Are we missing at-risk babies? Comparison of customised growth charts v. standard population charts in a diabetic population
1 Maternal and Fetal Medicine Unit, Steve Biko Academic Hospital and Faculty of Health Sciences, University of Pretoria, South Africa
2 Department of Internal Medicine, Kalafong Hospital and Faculty of Health Sciences, University of Pretoria, South Africa
Corresponding author: S Adam (firstname.lastname@example.org)
Background. Diabetes in pregnancy is associated with both accelerated fetal growth and intrauterine growth restriction.
Objective. To compare the difference in occurrence of large-for-gestational-age (LGA) and small-for-gestational-age (SGA) fetuses in a pregnant diabetic population using population-based growth charts and customised growth charts.
Methods. Retrospective observational study at Steve Biko Academic and Kalafong hospitals, Pretoria, South Africa. Information from an electronic database was used to retrospectively generate customised centiles using a web-based tool (www.gestation.net). The first fetal growth scan of the third trimester, as determined by ultrasound, was plotted for each patient on both the population-based and customised growth charts. We compared the growth category on the population-based growth chart with that on the customised growth chart.
Results. Of the patients, 44 had type 1, 66 type 2 and 173 gestational diabetes. The growth of 79/283 fetuses would have been reclassified had customised growth charts been used. Of cases in which fetal growth was classified as appropriate for gestation on the population-based growth charts, 58 fetuses would have been LGA and 14 SGA had customised growth charts been used. Four of the fetuses that were SGA and three that were LGA on the population-based growth charts would have been classified as appropriately grown on the customised growth charts. This was a statistically significant difference (p<0.001), with a Cohen’s kappa of 0.45 indicating moderate agreement.
Conclusions. Customised growth charts identified more babies with aberrations of growth, who may need vigilant antenatal care and elective delivery and may be at increased health risk in the future.
S Afr J OG 2014;20(3):88-90.
Pregnancies in diabetic patients may be complicated by abnormal fetal growth.1-3 Identifying these fetuses as either large for gestational age (LGA) or small for gestational age (SGA) may result in invasive procedures or premature delivery, in an attempt to reduce adverse perinatal outcomes. Both LGA infants and infants with intrauterine growth retardation have an increased risk of long-term complications in adult life,4 but there is little evidence to suggest that the long-term outcome of appropriately grown fetuses is likely to be impaired.5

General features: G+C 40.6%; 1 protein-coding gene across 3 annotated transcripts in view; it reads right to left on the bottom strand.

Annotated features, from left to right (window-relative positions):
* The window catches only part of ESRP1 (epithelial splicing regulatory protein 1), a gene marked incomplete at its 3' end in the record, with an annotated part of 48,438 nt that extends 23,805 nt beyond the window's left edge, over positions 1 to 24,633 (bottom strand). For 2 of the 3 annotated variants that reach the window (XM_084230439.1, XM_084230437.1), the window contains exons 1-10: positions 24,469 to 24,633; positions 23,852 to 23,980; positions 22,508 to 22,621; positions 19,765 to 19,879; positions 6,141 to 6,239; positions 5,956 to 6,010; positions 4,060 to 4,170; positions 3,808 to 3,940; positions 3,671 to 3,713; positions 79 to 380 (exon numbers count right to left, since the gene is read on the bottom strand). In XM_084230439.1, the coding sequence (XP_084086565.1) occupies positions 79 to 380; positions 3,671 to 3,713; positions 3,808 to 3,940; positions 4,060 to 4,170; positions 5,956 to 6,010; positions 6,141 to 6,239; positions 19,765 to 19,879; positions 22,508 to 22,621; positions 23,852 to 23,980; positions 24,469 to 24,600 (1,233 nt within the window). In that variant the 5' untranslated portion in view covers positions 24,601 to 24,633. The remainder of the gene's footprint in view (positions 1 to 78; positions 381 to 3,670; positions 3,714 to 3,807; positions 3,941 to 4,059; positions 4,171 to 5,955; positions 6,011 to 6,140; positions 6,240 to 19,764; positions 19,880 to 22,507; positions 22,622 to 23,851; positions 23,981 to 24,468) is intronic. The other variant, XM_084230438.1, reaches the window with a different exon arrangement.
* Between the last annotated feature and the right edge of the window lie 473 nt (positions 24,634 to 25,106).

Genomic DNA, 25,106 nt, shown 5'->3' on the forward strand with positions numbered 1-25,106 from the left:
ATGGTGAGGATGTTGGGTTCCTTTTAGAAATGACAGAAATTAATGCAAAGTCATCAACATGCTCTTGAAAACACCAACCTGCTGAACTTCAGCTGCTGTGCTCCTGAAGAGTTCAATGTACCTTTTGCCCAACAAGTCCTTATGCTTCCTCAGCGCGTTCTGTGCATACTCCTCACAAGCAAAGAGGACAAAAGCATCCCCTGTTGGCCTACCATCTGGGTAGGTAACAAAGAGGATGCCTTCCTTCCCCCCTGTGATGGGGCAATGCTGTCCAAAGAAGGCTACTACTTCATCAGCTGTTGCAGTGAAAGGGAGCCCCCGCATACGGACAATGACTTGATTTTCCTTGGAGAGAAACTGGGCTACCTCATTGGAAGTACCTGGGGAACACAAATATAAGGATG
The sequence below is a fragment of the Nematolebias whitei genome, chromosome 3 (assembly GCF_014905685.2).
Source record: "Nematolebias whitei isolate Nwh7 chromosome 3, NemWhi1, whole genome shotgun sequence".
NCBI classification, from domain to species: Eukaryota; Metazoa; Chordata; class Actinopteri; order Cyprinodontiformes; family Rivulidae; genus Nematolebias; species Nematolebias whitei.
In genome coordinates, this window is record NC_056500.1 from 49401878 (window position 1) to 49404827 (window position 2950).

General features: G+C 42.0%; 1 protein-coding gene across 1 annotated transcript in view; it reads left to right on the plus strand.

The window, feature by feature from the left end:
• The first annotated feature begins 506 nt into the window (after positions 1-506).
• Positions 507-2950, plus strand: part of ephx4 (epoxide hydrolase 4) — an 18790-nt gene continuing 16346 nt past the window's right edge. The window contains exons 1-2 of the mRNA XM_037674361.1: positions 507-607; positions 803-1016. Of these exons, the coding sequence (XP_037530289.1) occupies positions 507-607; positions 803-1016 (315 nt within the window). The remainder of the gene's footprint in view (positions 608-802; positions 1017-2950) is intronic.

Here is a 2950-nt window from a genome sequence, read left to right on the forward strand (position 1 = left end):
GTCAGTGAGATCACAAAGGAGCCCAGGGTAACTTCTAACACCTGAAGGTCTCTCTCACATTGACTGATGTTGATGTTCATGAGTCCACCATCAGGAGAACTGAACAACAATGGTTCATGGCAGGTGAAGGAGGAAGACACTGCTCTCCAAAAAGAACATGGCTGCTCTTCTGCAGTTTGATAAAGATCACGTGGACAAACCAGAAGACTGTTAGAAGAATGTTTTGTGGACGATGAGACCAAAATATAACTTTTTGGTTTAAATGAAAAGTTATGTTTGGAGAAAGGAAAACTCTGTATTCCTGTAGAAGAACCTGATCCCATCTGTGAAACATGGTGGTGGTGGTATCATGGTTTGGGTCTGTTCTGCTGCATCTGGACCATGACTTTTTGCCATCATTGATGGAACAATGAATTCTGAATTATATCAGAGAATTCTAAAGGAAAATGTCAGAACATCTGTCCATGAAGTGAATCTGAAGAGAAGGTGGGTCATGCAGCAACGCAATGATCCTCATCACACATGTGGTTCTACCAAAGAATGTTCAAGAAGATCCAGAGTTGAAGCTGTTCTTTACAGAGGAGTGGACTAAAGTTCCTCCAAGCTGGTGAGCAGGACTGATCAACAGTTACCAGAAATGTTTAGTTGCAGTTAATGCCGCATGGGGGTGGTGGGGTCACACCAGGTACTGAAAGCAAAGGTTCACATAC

The estimated fetal weight is usually classified using population-based birth weight centiles. A potentially superior approach is to utilise large population-based data sets that incorporate fetal gender, maternal parity, ethnicity, height, weight and age, and exclude pathological variables such as maternal smoking, hypertension, diabetes and preterm birth to create an ultrasound-based, customised, optimal growth curve.5 Several studies comparing the use of population-based growth centiles with customised centiles for prediction of SGA or LGA fetuses and perinatal adverse outcomes have concluded that customised growth charts were better able to predict fetuses at risk of perinatal morbidity and mortality.6-10
The aim of this study
was to compare the difference in classification of fetuses as
LGA and SGA in a pregnant diabetic population using both
population-based and customised growth charts.
We conducted a retrospective observational study at two tertiary care centres with a high-risk diabetic antenatal clinic in Pretoria, South Africa. This study included all patients captured prospectively on an electronic database from January 2010 to February 2013. Patients were managed according to the population-based growth charts. The study included patients with type 1, type 2 and gestational diabetes mellitus (GDM). Gestational age was determined by early ultrasound before 24 weeks’ gestation, the last normal menstrual period, or transcerebellar diameter. Information from the first fetal growth scan done in the third trimester was plotted on both the population-based and the customised growth charts, which were generated retrospectively. A customised growth chart was generated for each patient on a web-based tool (www.gestation.net). Fetuses that were below the 10th percentile were defined as SGA, and fetuses above the 90th percentile for gestational age as LGA.
statistics were used to describe the study population.
Continuous data were described with analysis of variance
(ANOVA) and the t-test,
and categorical variables were compared with the χ2 test.
The McNemar test and Cohen’s kappa was used to assess the
significance of differences in classification between the
population-based and customised growth charts.
There were 379 pregnancies complicated
by DM recorded on the database from its inception in 2010
until February 2013. We analysed 283 of these pregnancies.
Multiple pregnancies and pregnancies with congenital anomalies
(n=6) were excluded,
as these fetuses have different growth potentials. Ninety
other pregnancies were excluded because data were
incomplete and customised growth charts could not be generated